Alien Vs. Predator takes some liberties with the aliens, depicting them in a wide variety of sizes and colors. The sprites are huge, which helps me forgive the fact that this is one-player only. For the first few minutes the game seems almost too good to be true. In addition to standard attacks (punch combos, jump-kick, slide) there are plenty of weapons like spears, wrist blades, and cloaks of invisibility. I love how the spears pass through several aliens at once. Your most useful attack is your laser, which you can charge to varying degrees. It's so effective it's almost criminal. If you can keep your distance from a group of enemies (or a boss), you can just repeatedly unleash laser blasts until they croak (literally - they make that noise!).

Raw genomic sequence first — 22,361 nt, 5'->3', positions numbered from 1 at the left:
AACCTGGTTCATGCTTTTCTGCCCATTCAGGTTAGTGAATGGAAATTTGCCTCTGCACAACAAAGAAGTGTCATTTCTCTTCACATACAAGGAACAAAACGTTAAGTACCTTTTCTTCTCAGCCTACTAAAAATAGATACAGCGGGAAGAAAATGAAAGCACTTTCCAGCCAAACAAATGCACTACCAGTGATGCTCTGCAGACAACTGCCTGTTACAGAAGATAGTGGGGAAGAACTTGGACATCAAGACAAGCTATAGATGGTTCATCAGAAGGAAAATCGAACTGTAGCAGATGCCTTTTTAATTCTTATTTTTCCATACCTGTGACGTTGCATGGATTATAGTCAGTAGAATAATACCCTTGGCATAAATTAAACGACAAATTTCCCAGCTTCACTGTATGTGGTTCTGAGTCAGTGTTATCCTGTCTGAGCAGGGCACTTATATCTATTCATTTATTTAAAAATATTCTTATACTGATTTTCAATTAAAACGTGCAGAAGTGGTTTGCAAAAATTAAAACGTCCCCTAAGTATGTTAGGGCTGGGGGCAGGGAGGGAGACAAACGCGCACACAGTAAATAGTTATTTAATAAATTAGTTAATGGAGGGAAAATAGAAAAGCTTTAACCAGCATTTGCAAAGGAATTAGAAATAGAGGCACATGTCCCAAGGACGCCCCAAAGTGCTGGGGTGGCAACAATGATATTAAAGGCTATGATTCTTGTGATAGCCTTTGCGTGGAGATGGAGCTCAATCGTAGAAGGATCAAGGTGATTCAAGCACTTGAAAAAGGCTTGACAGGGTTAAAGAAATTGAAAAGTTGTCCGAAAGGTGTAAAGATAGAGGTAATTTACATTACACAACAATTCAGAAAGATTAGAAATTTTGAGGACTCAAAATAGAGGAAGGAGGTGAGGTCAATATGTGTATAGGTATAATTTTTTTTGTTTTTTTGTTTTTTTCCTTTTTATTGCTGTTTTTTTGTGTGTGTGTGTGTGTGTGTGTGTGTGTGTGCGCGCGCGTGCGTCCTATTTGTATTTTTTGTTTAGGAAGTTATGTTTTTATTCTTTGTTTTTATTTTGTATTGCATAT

Alien Vs. Predator would be great if not for some fundamental flaws. It's possible to throw aliens, but not into other aliens, which pretty much defeats the purpose. Invisible walls prevent you from tossing enemies off cliffs. It looks absolutely ridiculous to defeat enemies by sliding back and forth on a narrow icy ledge. I absolutely hate the fact that you can't pick up anything if you're already holding a weapon! If you have spears and find some meat you desperately need for health, you need to chuck those things as fast as you can.
The scenery is not scary and kind of "blah". Indoor areas tend to have a drab industrial look and outdoor locations are surprisingly pixelated. The synthesized electronic music is very good but the ice cliff level makes an annoying clicking sound. Despite its flaws I enjoyed playing for score, especially since the high score is always displayed at the top. Alien Vs. Predator isn't a bad game, but there's no excuse for these quality control issues. © Copyright 2015 The Video Game Critic.